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I would think that the answer to keep things as normal as possible would be 2" to match the back.  Most forks that I have dealt with are tapered between the top and bottom triple clamp, and again below the bottom triple clamp .  I would think you would start getting into that area before the risers would do you any good.  You should call a suspension shop and see if they can internally lower the fork for you, or browse the web and see if someone can provide instructions to do it yourself if you are confident.   

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I would think that the answer to keep things as normal as possible would be 2" to match the back.  Most forks that I have dealt with are tapered between the top and bottom triple clamp, and again below the bottom triple clamp .  I would think you would start getting into that area before the risers would do you any good.  You should call a suspension shop and see if they can internally lower the fork for you, or browse the web and see if someone can provide instructions to do it yourself if you are confident.   


There is a slight taper but it's minimal, do you think it's enough to preclude sliding the clamps down?IMG_0192.JPG

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simple answer .. you dont need to lower the front at all .. and dropping the rear 1" and reducing the aspect ratio '10' on your next tire purchase would likely be plenty .. also, you dont need lowering links to drop the rear, you can loosen the shock collar and give it more sag, and no, your bike wont do anything other than squat lower if you do that .. look at it this way - if you suddenly gained 80lbs what would happen? ... the rear would sag lower and your feet would touch the ground no problem, you dont need to lower the front and you dont need lowering links to do it ..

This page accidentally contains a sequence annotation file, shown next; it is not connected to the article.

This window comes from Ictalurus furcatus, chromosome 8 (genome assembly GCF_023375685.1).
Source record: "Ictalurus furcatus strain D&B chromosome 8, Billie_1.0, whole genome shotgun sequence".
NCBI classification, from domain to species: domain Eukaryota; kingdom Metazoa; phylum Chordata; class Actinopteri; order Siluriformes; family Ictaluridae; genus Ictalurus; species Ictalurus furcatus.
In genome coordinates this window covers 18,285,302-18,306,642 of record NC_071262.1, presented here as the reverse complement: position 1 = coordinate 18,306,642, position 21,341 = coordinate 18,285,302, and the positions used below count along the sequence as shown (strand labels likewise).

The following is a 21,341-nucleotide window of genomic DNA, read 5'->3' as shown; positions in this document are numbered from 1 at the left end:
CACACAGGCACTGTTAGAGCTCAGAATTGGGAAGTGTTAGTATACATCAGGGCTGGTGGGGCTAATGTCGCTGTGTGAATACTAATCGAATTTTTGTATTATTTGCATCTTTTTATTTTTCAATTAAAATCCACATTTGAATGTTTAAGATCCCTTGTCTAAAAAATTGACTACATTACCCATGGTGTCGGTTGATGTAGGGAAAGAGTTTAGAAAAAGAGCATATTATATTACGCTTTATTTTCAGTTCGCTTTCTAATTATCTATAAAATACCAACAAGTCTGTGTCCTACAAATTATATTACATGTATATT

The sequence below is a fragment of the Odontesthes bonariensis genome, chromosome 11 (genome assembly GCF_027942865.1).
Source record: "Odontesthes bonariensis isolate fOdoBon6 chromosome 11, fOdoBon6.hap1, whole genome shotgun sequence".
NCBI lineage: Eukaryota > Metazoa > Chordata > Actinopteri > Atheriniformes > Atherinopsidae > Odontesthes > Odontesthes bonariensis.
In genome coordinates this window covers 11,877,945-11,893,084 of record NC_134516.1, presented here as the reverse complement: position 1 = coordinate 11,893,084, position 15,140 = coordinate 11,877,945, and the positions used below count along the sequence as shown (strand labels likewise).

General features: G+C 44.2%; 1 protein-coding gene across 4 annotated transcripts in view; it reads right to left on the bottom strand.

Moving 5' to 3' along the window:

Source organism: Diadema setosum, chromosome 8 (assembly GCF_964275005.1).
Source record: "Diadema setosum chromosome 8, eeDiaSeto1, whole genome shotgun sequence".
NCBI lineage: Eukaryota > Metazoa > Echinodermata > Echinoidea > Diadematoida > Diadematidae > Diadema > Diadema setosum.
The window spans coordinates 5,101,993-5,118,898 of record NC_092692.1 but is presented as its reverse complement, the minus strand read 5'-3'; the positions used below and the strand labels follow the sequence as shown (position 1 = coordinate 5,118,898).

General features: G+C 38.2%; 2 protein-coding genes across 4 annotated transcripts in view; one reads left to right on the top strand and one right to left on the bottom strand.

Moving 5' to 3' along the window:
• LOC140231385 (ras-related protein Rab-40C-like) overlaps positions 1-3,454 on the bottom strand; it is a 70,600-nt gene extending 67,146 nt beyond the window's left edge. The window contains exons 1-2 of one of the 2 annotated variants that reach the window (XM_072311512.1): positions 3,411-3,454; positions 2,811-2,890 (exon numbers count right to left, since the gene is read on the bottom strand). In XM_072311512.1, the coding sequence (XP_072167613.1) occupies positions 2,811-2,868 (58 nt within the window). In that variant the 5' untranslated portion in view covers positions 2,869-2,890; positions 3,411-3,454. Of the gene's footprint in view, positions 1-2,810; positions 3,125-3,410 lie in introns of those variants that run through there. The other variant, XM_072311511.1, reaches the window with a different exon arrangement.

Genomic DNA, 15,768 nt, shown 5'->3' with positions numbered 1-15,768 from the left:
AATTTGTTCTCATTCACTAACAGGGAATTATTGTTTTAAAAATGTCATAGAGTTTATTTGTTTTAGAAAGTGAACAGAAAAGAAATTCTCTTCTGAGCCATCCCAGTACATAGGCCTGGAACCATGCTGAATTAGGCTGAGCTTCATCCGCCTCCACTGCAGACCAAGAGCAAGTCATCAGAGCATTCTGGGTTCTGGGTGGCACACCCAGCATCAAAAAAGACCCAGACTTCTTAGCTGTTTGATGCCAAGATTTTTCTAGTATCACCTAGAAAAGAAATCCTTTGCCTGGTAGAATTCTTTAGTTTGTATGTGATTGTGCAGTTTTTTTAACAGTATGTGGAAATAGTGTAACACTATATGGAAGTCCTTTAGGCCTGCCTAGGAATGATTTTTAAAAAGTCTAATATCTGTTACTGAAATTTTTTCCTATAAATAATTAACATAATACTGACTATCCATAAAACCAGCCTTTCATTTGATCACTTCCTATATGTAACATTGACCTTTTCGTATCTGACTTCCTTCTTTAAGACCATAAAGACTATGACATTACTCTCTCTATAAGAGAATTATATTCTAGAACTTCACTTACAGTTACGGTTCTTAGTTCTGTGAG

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You have approximately 1 5/16 that the leg(not measuring the cap) can be above the top clamp surface.

That's considering the taper.

 

Sent from my XT1650 using ThumperTalk mobile app

 

 

 

 

 

Ok, I measured and I have 7/10" sticking out right now, so if the max is 1 5/16" I can still go down almost another inch. Since lowering links are so cheap, I think I'm gonna get a 2" set and a 1" set so I can try both out. And I'll get the smallest bar riser (0.6") since the clamps can't be slid down very far anyway? Does that sound reasonable to everyone?

 

I'm definitely not handy enough to modify the shocks myself, but I have a good relationship with my local shop, so if this doesn't work out I'll just take it to them. Thanks for all the help everyone.

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Have you set your rear sag yet? If you haven't, it may be set up for a heavier person right now. If you do lower the rear, I would just drive it afterwards and see how it feels to you, it may be fine without touching the front. Maybe someone has already lowered the front previous to you buying it